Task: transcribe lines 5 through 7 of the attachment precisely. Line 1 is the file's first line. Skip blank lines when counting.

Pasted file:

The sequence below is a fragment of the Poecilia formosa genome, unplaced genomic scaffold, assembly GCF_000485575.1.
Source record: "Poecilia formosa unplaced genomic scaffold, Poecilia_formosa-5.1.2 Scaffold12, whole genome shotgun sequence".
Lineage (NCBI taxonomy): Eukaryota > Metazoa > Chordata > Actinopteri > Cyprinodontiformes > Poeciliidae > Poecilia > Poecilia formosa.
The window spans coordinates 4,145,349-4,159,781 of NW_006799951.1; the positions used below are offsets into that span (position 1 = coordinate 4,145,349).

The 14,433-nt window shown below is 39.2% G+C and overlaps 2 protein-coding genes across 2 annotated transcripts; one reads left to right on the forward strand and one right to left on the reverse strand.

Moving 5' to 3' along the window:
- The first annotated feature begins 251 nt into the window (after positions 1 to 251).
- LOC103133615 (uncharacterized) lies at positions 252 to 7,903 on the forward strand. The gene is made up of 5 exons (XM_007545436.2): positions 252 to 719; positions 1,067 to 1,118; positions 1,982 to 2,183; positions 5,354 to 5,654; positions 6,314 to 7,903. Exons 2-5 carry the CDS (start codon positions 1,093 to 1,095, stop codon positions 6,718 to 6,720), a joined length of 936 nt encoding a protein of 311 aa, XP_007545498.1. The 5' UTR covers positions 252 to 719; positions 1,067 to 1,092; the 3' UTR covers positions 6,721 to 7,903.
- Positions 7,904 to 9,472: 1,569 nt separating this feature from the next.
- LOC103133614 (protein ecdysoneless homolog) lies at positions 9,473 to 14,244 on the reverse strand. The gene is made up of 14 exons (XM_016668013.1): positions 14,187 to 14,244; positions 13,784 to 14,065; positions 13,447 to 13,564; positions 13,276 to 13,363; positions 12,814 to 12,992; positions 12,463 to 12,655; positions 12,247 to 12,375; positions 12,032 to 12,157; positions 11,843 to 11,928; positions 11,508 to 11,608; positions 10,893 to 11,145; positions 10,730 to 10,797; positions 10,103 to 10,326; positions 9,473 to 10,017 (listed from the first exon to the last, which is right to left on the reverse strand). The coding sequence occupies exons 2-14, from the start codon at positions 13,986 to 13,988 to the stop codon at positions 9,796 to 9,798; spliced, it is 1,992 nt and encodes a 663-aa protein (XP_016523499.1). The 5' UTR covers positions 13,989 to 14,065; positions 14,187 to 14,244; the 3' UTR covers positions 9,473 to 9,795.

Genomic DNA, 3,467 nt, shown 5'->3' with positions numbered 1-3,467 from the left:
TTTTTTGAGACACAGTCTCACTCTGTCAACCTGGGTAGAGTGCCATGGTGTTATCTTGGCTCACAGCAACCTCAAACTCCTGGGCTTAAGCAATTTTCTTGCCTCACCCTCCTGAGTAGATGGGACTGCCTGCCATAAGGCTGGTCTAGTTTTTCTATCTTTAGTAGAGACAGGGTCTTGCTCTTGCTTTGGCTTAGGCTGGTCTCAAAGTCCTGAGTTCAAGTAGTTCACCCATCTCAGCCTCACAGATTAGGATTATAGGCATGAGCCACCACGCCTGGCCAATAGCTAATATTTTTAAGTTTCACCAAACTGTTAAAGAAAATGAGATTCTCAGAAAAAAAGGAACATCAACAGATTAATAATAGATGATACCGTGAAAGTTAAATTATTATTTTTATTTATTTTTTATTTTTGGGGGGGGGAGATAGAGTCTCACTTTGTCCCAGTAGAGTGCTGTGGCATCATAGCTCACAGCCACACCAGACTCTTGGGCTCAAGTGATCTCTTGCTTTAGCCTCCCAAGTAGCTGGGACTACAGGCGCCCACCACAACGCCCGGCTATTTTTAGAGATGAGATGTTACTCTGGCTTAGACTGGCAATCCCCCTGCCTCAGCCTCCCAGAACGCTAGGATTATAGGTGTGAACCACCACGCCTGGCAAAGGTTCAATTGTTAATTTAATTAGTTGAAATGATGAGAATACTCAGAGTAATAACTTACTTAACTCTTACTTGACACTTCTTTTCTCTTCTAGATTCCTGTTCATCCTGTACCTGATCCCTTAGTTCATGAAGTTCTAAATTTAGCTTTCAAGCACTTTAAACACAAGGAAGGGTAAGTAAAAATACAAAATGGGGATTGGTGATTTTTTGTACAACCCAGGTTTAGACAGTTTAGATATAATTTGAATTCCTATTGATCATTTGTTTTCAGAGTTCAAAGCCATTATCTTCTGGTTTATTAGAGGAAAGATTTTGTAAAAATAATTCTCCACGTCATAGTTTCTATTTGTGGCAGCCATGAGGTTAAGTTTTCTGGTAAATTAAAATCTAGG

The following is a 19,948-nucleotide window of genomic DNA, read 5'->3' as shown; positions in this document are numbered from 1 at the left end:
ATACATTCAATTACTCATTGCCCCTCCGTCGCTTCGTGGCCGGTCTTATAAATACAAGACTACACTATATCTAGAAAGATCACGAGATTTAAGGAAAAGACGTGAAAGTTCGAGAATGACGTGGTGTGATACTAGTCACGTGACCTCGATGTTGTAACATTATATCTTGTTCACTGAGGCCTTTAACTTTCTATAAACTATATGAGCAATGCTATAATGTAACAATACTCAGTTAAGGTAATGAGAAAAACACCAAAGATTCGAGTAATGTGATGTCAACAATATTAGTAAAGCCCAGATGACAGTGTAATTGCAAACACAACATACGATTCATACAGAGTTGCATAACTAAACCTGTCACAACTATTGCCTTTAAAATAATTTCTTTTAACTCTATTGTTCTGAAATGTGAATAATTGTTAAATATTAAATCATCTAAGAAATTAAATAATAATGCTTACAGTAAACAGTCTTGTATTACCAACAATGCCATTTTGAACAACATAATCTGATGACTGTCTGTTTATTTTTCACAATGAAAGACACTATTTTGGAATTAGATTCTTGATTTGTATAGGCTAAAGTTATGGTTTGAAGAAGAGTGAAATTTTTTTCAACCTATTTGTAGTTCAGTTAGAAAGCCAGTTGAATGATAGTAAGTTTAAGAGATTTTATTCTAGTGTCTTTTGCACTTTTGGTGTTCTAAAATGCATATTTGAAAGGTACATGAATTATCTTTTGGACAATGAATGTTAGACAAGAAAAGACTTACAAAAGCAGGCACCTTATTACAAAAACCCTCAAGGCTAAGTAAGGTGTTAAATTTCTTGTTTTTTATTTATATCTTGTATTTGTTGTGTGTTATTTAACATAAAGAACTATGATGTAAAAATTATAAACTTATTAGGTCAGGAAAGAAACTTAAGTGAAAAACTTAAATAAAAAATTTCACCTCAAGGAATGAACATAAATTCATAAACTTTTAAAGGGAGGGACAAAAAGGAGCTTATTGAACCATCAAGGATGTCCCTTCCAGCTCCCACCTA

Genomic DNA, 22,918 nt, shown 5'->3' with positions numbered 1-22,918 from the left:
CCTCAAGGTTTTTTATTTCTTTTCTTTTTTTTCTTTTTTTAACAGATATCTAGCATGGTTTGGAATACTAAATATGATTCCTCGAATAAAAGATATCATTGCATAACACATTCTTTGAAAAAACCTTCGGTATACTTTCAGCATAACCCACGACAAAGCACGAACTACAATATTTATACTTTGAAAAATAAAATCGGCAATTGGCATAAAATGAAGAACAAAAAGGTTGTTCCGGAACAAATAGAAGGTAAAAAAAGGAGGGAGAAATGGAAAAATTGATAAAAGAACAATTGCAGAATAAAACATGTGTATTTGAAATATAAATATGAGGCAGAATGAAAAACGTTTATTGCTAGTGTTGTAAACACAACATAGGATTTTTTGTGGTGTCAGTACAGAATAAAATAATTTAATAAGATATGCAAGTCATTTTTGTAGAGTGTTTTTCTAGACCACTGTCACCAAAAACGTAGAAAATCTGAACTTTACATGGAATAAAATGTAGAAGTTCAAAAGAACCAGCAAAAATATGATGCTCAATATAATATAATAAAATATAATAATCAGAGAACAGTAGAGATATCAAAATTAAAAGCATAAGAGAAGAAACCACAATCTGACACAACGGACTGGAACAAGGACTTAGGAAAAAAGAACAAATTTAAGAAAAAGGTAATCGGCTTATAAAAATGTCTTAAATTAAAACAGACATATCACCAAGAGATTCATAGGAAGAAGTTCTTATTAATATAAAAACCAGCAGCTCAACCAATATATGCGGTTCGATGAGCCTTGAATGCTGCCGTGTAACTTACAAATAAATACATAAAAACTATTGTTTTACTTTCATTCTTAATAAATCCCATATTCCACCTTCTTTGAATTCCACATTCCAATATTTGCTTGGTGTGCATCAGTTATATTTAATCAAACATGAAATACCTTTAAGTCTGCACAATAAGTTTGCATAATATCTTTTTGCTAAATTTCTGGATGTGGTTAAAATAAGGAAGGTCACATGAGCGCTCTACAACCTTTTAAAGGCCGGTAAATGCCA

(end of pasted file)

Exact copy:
The 14,433-nt window shown below is 39.2% G+C and overlaps 2 protein-coding genes across 2 annotated transcripts; one reads left to right on the forward strand and one right to left on the reverse strand.

Moving 5' to 3' along the window:
- The first annotated feature begins 251 nt into the window (after positions 1 to 251).